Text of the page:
Burger's Daughter


Some commentators have classified Burger's Daughter as a political and historical novel. In their book Socialist Cultures East and West: A Post-Cold War Reassessment, M. Keith Booker and Dubravka Juraga call Gordimer's work one of the "representative examples of African historical novels", saying that it is an "intense engagement with the history of apartheid in South Africa".[49] Academic Robert Boyers calls it "one of the best political novels of our period",[50] and an historical novel because of its "retrospective homage to generations past".[51] Gordimer herself described Burger's Daughter as "an historical critique",[24] and a political novel, which she defines as a work that "explicates the effects of politics on human lives and, unlike a political tract, does not propagate an ideology".[52]

Visel calls the novel "fictionalised history" that shadows the history of anti-apartheid activism in South Africa, from 1946 and the African Mine Workers' Strike (Lionel and Cathy's marriage), to 1977 and the clampdown on dissidents (Rosa's detention).[53] Other notable events include the coming to power of the National Party in 1948 (Rosa's year of birth), the Treason Trial of Nelson Mandela and others in 1956, the Sharpeville massacre in 1960, and the Soweto uprising in 1976 (Rosa's return to South Africa).[53] Dominic Head writes in his book Nadine Gordimer that in Burger's Daughter "the life of ... Rosa ... runs in parallel with the history of modern South Africa".[54]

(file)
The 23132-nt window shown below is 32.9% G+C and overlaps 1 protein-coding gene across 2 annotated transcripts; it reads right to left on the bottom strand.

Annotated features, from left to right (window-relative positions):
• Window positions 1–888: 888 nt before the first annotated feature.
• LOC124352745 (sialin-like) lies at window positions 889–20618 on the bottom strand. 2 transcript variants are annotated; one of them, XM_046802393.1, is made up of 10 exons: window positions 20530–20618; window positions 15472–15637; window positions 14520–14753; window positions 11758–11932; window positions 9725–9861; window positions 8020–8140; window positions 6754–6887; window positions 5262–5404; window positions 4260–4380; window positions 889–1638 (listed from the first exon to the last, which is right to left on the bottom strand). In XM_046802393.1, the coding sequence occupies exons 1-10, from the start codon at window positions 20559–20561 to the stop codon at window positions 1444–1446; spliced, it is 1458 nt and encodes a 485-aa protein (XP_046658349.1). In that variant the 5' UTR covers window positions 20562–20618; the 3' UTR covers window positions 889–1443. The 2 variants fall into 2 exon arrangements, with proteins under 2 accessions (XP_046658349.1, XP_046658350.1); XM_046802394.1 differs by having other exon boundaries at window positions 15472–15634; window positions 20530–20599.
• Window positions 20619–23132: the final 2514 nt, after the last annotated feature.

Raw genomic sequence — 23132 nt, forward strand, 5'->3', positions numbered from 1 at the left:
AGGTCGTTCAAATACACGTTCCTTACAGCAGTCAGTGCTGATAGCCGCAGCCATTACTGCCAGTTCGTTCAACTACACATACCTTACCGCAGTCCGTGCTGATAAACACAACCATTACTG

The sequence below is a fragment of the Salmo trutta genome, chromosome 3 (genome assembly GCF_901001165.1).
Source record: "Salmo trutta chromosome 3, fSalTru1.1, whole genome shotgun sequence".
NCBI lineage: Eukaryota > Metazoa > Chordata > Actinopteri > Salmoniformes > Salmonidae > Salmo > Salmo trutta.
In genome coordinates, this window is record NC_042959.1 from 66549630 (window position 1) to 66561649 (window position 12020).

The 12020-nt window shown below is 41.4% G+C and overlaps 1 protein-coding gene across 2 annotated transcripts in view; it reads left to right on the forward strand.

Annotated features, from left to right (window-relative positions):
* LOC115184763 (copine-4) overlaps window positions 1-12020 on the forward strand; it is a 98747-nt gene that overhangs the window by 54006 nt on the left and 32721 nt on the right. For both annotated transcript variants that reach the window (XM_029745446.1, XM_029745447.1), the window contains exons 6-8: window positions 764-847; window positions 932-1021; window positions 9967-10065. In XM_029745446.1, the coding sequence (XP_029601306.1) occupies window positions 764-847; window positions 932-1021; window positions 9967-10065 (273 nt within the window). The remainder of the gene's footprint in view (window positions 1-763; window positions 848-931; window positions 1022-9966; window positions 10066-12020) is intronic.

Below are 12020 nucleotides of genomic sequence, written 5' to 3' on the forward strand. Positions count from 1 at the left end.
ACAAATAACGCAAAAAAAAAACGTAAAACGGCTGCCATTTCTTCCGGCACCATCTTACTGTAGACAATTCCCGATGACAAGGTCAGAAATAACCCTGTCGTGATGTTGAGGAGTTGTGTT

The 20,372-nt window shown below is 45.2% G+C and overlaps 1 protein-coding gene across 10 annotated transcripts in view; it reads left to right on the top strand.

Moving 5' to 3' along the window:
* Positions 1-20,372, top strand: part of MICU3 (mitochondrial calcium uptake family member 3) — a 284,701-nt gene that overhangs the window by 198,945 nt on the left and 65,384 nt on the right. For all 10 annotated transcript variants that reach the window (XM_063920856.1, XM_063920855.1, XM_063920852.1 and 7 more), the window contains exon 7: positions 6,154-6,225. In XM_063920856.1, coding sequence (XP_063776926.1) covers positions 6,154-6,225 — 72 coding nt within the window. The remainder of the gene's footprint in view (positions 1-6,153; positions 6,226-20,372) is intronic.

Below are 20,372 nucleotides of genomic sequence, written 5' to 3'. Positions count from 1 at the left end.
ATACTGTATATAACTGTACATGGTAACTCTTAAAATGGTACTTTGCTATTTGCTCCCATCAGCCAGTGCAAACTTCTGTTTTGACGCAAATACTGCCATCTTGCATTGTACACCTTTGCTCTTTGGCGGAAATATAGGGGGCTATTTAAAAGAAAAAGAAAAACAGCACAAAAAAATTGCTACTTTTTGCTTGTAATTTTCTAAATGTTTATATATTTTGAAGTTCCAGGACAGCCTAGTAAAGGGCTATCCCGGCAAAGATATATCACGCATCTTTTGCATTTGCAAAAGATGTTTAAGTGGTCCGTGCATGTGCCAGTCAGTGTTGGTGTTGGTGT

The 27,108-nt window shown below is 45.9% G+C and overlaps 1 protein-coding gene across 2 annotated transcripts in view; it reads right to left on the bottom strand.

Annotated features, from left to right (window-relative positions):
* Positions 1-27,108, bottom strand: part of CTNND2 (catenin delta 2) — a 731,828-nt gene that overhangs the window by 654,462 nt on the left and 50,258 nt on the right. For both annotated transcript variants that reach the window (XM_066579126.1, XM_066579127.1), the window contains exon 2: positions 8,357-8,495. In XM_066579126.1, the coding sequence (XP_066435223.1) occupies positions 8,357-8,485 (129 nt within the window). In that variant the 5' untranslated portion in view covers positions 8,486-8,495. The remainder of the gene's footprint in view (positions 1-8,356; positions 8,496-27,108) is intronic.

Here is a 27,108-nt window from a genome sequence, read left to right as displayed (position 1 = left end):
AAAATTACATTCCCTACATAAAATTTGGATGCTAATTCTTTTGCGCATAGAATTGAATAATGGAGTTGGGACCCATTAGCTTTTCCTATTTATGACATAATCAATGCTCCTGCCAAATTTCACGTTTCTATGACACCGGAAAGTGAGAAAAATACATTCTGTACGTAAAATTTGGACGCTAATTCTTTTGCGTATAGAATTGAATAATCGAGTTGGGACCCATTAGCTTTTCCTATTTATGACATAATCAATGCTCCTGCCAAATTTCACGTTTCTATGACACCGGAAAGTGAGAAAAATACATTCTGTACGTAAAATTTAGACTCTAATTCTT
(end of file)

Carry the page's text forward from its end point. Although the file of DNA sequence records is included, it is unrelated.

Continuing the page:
Several critics have called Burger's Daughter a Bildungsroman, or coming-of-age story,[55][56][57] although not the traditional ones which, according to Susan Gardner in her essay "Still Waiting for the Great Feminist Novel", are dominated by male protagonists.[58] While Gordimer was not a feminist author and Burger's Daughter is not a feminist novel,[59] Gardner suggests that the book has "a discernible woman-concerned subtext", making it "impossible for feminists to dismiss or ignore".[58] She says it has "a potential feminist awareness" that is "obscured by more conventional patriarchal writing codes".[58] Yelin writes that after the death of Rosa's mother, the statement "Already she had taken on her mother's role in the household, giving loving support to her father"[60] illustrates "the continuing hegemony of bourgeois-patriarchal ideology" in the novel.[61] Yelin suggests that this inconsistency is responsible for Rosa's struggle, the "contradiction between feminism (Rosa's liberation as a woman) and the struggle for justice in South Africa".[61]

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